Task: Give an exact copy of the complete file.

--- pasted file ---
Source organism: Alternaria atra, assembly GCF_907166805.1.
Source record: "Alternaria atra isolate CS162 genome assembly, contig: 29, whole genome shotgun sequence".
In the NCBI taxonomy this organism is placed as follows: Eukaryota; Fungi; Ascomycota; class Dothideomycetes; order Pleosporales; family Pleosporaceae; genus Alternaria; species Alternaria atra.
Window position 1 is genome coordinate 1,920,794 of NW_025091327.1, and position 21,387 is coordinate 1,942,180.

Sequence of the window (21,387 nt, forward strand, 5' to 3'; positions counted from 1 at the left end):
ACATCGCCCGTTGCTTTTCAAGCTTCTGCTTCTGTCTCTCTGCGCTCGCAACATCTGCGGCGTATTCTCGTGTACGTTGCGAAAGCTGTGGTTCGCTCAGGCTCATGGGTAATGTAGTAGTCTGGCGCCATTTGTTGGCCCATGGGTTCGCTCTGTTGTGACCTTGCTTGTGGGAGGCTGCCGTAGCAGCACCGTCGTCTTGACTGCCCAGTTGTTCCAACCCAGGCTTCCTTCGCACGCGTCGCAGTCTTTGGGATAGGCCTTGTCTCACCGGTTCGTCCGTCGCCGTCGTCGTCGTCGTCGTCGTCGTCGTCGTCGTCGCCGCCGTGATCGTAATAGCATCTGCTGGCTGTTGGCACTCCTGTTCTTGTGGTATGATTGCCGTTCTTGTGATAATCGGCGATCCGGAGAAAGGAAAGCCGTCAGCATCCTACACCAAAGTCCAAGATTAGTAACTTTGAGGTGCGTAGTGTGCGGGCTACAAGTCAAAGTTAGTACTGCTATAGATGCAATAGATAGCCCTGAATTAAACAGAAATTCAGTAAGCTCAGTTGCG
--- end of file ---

Source organism: Alternaria atra, assembly GCF_907166805.1.
Source record: "Alternaria atra isolate CS162 genome assembly, contig: 29, whole genome shotgun sequence".
In the NCBI taxonomy this organism is placed as follows: Eukaryota; Fungi; Ascomycota; class Dothideomycetes; order Pleosporales; family Pleosporaceae; genus Alternaria; species Alternaria atra.
Window position 1 is genome coordinate 1,920,794 of NW_025091327.1, and position 21,387 is coordinate 1,942,180.

Sequence of the window (21,387 nt, forward strand, 5' to 3'; positions counted from 1 at the left end):
ACATCGCCCGTTGCTTTTCAAGCTTCTGCTTCTGTCTCTCTGCGCTCGCAACATCTGCGGCGTATTCTCGTGTACGTTGCGAAAGCTGTGGTTCGCTCAGGCTCATGGGTAATGTAGTAGTCTGGCGCCATTTGTTGGCCCATGGGTTCGCTCTGTTGTGACCTTGCTTGTGGGAGGCTGCCGTAGCAGCACCGTCGTCTTGACTGCCCAGTTGTTCCAACCCAGGCTTCCTTCGCACGCGTCGCAGTCTTTGGGATAGGCCTTGTCTCACCGGTTCGTCCGTCGCCGTCGTCGTCGTCGTCGTCGTCGTCGTCGTCGTCGCCGCCGTGATCGTAATAGCATCTGCTGGCTGTTGGCACTCCTGTTCTTGTGGTATGATTGCCGTTCTTGTGATAATCGGCGATCCGGAGAAAGGAAAGCCGTCAGCATCCTACACCAAAGTCCAAGATTAGTAACTTTGAGGTGCGTAGTGTGCGGGCTACAAGTCAAAGTTAGTACTGCTATAGATGCAATAGATAGCCCTGAATTAAACAGAAATTCAGTAAGCTCAGTTGCG